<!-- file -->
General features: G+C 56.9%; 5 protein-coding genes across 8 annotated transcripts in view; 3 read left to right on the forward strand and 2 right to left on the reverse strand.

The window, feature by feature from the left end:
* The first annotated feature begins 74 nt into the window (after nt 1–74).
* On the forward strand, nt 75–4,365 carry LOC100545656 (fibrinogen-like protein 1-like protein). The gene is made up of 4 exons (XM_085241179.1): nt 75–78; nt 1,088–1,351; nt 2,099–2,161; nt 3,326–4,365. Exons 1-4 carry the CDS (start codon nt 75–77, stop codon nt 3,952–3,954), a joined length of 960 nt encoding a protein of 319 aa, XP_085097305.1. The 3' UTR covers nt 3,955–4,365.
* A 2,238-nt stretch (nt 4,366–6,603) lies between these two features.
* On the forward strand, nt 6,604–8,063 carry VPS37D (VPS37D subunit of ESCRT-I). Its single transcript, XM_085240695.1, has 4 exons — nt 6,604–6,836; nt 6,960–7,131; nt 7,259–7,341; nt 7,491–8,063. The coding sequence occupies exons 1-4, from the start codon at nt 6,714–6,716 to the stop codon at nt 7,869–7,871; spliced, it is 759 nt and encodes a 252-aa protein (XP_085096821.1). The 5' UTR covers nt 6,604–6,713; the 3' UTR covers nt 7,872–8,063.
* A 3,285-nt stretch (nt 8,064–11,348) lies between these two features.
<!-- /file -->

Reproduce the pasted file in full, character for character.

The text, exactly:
General features: G+C 56.9%; 5 protein-coding genes across 8 annotated transcripts in view; 3 read left to right on the forward strand and 2 right to left on the reverse strand.

The window, feature by feature from the left end:
* The first annotated feature begins 74 nt into the window (after nt 1–74).
* On the forward strand, nt 75–4,365 carry LOC100545656 (fibrinogen-like protein 1-like protein). The gene is made up of 4 exons (XM_085241179.1): nt 75–78; nt 1,088–1,351; nt 2,099–2,161; nt 3,326–4,365. Exons 1-4 carry the CDS (start codon nt 75–77, stop codon nt 3,952–3,954), a joined length of 960 nt encoding a protein of 319 aa, XP_085097305.1. The 3' UTR covers nt 3,955–4,365.
* A 2,238-nt stretch (nt 4,366–6,603) lies between these two features.
* On the forward strand, nt 6,604–8,063 carry VPS37D (VPS37D subunit of ESCRT-I). Its single transcript, XM_085240695.1, has 4 exons — nt 6,604–6,836; nt 6,960–7,131; nt 7,259–7,341; nt 7,491–8,063. The coding sequence occupies exons 1-4, from the start codon at nt 6,714–6,716 to the stop codon at nt 7,869–7,871; spliced, it is 759 nt and encodes a 252-aa protein (XP_085096821.1). The 5' UTR covers nt 6,604–6,713; the 3' UTR covers nt 7,872–8,063.
* A 3,285-nt stretch (nt 8,064–11,348) lies between these two features.